Here’s what we now know about the Triumph TE-1 electric motorcycle

After more than two years of development Triumph finally unveiled the TE-1 prototype last year, after further testing and development this prototype is now close to being production ready.

The pandemic has certainly played a part in the constant delay of this highly collaborative project, which includes several stakeholders, not just Triumph. We’d be remiss to make excuses for them, as we now know more details about the project which is now in its 4th year, a development cycle that suggests there might be too many cooks in the kitchen, especially if the consider how quickly they were able to deploy other conventional ICE motorcycles during the pandemic.

Related: Formula 1 2022: Williams Racing presents the FW44 and its new partner, Duracell

8 Highly collaborative project


Triumph TE-1 Prototype side view
Via: Triumph-mediakits.com

The project involves no less than five stakeholders, with Triumph handling the chassis development, another company supplying the lightweight electric motor and a university doing the computer modeling for them.


Front view of the Williams FW44
via Williams Racing

The two most interesting stakeholders in the project have to be the UK government, which funds the promotion of zero-emission vehicles, and Williams Advanced Engineering. Yes, this Williams.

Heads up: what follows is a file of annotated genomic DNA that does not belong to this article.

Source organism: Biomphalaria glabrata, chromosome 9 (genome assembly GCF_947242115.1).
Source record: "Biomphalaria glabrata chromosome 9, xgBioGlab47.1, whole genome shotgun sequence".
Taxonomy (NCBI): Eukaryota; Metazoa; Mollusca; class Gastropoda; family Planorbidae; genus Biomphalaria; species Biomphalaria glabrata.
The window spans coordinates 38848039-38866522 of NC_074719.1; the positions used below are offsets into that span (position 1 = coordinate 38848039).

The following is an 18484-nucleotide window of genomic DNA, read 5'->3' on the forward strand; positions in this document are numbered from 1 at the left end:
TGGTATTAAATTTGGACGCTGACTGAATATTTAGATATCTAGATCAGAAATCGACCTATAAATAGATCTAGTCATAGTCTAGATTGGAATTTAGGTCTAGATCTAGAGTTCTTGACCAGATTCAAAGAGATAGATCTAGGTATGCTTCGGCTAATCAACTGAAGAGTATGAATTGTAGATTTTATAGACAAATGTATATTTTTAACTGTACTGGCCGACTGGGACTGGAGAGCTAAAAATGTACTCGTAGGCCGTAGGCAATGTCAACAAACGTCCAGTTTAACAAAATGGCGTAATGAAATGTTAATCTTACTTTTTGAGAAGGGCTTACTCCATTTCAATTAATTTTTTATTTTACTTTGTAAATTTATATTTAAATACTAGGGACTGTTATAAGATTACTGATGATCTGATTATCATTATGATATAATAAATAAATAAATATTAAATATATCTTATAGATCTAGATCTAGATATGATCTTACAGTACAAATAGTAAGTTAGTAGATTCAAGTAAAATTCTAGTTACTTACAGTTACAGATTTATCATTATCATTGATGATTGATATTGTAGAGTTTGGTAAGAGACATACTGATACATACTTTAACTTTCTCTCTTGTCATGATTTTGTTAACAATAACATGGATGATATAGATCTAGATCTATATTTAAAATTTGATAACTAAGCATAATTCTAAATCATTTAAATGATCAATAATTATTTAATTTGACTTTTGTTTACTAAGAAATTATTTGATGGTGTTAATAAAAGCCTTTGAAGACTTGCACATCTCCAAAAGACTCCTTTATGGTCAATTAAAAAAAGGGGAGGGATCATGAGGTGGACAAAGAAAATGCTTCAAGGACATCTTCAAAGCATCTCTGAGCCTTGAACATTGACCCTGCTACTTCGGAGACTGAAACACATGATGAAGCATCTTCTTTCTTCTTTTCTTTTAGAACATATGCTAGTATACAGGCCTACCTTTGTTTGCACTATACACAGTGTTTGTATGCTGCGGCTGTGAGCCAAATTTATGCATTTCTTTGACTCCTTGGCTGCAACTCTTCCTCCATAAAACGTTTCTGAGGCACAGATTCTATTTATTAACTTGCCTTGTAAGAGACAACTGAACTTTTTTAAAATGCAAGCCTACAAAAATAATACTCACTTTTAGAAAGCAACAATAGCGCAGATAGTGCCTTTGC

7 Entrance Williams


6-EPS801_171232SG1_8681
By: Formula E

Although over the years F1 development has focused on more efficient aerodynamics, the most recent development has effectively incorporated an electric powertrain and developed a way to efficiently capture energy.


View of the Triumph TE-1 Prototype powertrain
Via: Triumph-mediakits.com

It was this research that helped them branch out into Formula E, now supplying most of the network with their battery technology. This technology has now made its way into the motorcycle world.

Related: Why Maserati is the first Italian brand to enter Formula E in 2023

6 Ready for production


Triumph TE-1 Prototype rear third quarter aerial view
Via: Triumph-mediakits.com

As it stands, the bike seems like the finished article, but they have already stated that they will need another 6 months to fine-tune the power, suspension and battery usage.


Triumph TE-1 Prototype rear third quarter view
Via: Triumph-mediakits.com

It’s this battery usage that promises to be their biggest party trick, not in terms of range, but a promised fast charge that will get the bike to an 80 per cent charge in around 20 minutes.


5 Performance


2020 Energica Eva Ribelle: When the Italians go electric
via MCNews

At this stage of development the specs can be deceiving, one thing to expect is that they are going to be very close to the Energica Eva Ribelle (above) which appears to be the bike they are on have set their sights as a rival.


Triumph's TE-1 electric motorcycle concept
Via: Triumph Motorcycles

With a respectable theoretical range of 120 miles and around 180 horsepower, that would put the bike on par with the Ego. So as long as they are able to bring the promised fast charge to the table and get the price right, it will be a contender.